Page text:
For instance, President Obama continues to be demonized as a closet Muslim. The audacity of reaching out to the moderate Islamic community has been seized upon over and over again by political opposition as proof that the president is pro-Muslim and therefore anti-Christian.
And just in case that line of argument fails, critics are quick to point out the president’s long-time membership in the Chicago church where Jeremiah Wright served as pastor. Taped sermons of Wright speaking disparagingly about a white hegemony oppressing a black minority has become in the hands of political operatives President Obama’s position, as well.
So much for the president being taken seriously as a Christian.
Meanwhile, the Republican faithful are having their own problems. Hollywood could not have produced a more convoluted plot.
For example, the Republican front-runner, Mitt Romney, is a Mormon — a religion viewed by many evangelicals as a cult rather than an authentic expression of faith.
The plot thickened in Texas this past week as a group of high-powered evangelical leaders convened to endorse conservative Catholic Rick Santorum as their chosen candidate.
Never mind that some evangelicals 50 years ago regarded Catholics as a religious cult rather than an authentic expression of faith.
Former GOP candidate Rick Perry, from Texas, talks about Jesus more than most preachers I know. And Newt Gingrich, raised a Lutheran, converted to Southern Baptists during graduate school and is now a Catholic. He is like the Baskin-Robbins of faith. If you don’t like today’s faith flavor, not to worry, it will soon change.
As a general rule, I have never found political piety to be all that convincing. It’s become just one more thing candidates have to do to prove their viability as candidates. To coin a phrase, there are no unbelievers in political foxholes.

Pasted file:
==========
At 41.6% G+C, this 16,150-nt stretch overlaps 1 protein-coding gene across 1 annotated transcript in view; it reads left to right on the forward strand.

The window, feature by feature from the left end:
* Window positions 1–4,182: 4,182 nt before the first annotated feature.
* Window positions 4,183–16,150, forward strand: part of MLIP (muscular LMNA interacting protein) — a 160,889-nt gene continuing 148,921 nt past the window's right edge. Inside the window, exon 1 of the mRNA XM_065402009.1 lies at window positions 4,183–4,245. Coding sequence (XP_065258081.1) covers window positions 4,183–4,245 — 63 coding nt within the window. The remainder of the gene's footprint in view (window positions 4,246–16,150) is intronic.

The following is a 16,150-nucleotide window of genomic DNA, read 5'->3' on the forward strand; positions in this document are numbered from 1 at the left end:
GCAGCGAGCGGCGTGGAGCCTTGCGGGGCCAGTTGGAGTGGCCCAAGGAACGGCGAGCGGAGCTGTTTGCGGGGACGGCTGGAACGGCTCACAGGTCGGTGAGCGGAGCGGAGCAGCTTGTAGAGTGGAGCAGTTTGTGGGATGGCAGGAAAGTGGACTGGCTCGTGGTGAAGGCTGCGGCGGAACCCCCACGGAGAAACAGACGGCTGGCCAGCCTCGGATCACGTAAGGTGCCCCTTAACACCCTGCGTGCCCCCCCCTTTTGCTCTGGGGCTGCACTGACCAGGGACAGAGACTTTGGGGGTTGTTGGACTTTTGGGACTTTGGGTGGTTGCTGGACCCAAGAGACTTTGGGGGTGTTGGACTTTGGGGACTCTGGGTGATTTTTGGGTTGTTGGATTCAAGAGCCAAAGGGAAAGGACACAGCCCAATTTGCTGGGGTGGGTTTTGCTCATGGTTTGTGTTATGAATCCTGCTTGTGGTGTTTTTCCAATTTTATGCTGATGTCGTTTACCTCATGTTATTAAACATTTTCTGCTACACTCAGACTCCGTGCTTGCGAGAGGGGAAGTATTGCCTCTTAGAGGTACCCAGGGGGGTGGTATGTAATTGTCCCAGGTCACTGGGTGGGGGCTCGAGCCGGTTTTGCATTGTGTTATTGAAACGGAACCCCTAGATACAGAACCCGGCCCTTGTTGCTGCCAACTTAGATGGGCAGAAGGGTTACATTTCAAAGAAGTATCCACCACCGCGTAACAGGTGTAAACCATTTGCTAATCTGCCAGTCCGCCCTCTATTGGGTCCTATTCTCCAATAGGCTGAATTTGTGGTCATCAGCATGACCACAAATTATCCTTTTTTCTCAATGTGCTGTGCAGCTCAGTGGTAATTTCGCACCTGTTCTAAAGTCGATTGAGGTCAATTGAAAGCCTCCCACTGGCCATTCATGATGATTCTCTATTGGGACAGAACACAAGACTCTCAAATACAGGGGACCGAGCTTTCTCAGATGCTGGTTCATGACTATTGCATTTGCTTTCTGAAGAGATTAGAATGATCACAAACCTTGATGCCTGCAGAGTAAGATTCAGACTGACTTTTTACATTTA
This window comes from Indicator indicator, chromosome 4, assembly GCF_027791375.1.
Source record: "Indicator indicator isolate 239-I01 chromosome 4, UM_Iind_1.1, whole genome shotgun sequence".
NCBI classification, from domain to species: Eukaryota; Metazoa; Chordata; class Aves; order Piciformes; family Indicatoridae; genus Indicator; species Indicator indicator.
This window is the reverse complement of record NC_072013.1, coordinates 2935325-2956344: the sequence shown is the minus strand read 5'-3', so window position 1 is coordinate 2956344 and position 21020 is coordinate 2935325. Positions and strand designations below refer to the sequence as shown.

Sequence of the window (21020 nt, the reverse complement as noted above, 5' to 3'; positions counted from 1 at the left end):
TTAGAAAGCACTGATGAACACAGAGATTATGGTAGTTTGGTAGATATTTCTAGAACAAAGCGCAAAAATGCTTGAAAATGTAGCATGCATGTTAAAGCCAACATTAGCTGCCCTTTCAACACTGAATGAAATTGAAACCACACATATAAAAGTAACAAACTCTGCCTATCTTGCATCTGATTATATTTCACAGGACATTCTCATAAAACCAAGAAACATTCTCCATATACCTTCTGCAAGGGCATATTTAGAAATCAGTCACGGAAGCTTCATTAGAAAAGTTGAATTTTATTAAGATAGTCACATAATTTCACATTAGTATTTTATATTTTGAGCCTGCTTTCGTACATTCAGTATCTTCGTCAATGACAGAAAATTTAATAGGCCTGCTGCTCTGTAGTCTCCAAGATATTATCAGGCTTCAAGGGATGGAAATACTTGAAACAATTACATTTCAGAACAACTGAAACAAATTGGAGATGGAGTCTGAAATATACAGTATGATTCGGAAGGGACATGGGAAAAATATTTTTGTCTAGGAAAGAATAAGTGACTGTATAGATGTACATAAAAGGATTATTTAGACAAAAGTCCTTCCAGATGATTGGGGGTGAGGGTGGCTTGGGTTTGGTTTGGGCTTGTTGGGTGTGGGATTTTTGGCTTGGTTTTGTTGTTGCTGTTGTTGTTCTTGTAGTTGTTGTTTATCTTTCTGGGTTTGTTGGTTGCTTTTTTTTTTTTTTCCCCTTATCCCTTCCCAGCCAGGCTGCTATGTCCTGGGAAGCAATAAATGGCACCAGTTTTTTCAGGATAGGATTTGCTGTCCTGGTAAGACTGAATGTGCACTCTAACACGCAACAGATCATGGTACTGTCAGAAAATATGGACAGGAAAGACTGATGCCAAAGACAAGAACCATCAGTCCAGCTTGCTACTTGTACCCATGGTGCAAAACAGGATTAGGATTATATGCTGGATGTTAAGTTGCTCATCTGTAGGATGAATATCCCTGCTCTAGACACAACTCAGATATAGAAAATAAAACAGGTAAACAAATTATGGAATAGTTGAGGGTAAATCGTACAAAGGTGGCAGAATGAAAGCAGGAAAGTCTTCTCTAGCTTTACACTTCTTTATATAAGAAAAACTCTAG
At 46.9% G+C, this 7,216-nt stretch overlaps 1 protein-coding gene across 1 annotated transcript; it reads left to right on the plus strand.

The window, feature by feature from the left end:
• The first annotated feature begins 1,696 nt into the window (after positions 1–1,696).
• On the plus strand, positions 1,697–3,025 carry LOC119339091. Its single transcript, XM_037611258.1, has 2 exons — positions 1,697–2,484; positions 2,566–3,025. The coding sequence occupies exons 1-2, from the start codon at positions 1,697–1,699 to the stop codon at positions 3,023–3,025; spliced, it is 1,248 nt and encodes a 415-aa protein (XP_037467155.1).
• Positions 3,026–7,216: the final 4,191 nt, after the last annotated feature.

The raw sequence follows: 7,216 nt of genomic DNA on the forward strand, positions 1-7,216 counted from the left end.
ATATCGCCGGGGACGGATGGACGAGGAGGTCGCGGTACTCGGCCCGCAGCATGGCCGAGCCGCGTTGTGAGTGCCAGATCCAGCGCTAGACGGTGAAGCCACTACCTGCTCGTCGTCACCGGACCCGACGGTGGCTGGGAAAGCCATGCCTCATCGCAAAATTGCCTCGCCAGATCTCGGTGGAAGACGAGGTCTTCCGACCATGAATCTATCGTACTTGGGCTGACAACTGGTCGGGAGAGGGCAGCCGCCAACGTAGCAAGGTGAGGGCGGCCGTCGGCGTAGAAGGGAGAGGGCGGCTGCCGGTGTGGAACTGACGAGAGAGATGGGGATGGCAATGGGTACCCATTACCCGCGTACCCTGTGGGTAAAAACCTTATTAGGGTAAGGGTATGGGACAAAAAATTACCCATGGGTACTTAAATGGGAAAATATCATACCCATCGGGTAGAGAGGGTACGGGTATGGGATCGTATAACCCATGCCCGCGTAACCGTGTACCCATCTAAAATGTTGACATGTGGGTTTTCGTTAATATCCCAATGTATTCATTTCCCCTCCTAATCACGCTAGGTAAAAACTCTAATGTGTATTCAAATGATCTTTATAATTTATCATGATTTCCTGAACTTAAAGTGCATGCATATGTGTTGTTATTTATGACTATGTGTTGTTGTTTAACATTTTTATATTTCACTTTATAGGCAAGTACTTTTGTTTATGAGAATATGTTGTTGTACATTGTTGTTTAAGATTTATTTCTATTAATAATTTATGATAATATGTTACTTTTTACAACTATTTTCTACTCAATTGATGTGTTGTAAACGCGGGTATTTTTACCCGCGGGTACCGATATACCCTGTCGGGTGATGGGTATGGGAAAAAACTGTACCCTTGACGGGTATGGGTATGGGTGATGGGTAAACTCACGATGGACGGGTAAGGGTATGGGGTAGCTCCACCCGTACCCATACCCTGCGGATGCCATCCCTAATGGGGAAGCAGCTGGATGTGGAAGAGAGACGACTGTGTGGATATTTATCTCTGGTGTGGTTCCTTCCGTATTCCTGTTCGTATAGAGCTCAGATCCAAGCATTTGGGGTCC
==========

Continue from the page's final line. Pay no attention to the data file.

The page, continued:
And it’s not even about traditional religious beliefs. It is no longer adequate to simply talk about God in a meaningful way. Voters who have their political antennae tuned to religious wave-lengths will not be satisfied by nods towards mere traditional orthodoxy. Belief in God must manifest itself in a commitment to a series of social issues that have come to serve as the real litmus test of a new orthodoxy.
Candidates can talk all they want about how much they love Jesus. But if that love of Jesus does not lead them to the right side of issues such as homosexual unions, abortion, tax cuts, prayer in school and the Ten Commandments, it won’t matter how often they pray — they won’t have a prayer.
Unfortunately, the real loser in this political contest is the faith community. Trying desperately to be a player in the big game, many people of faith are willing to settle for token recognition about ultimate truths.
Far too often, while groveling over these tidbits of public recognition, the weightier matters of our faith — issues like poverty and violence and racism — are ignored or despised.
I wonder if this is what Jesus had in mind when he said, “Not everyone who says ‘Lord, Lord,’ is really in the kingdom.”
James L. Evans is pastor of Auburn First Baptist Church in Auburn. E-mail: firstname.lastname@example.org.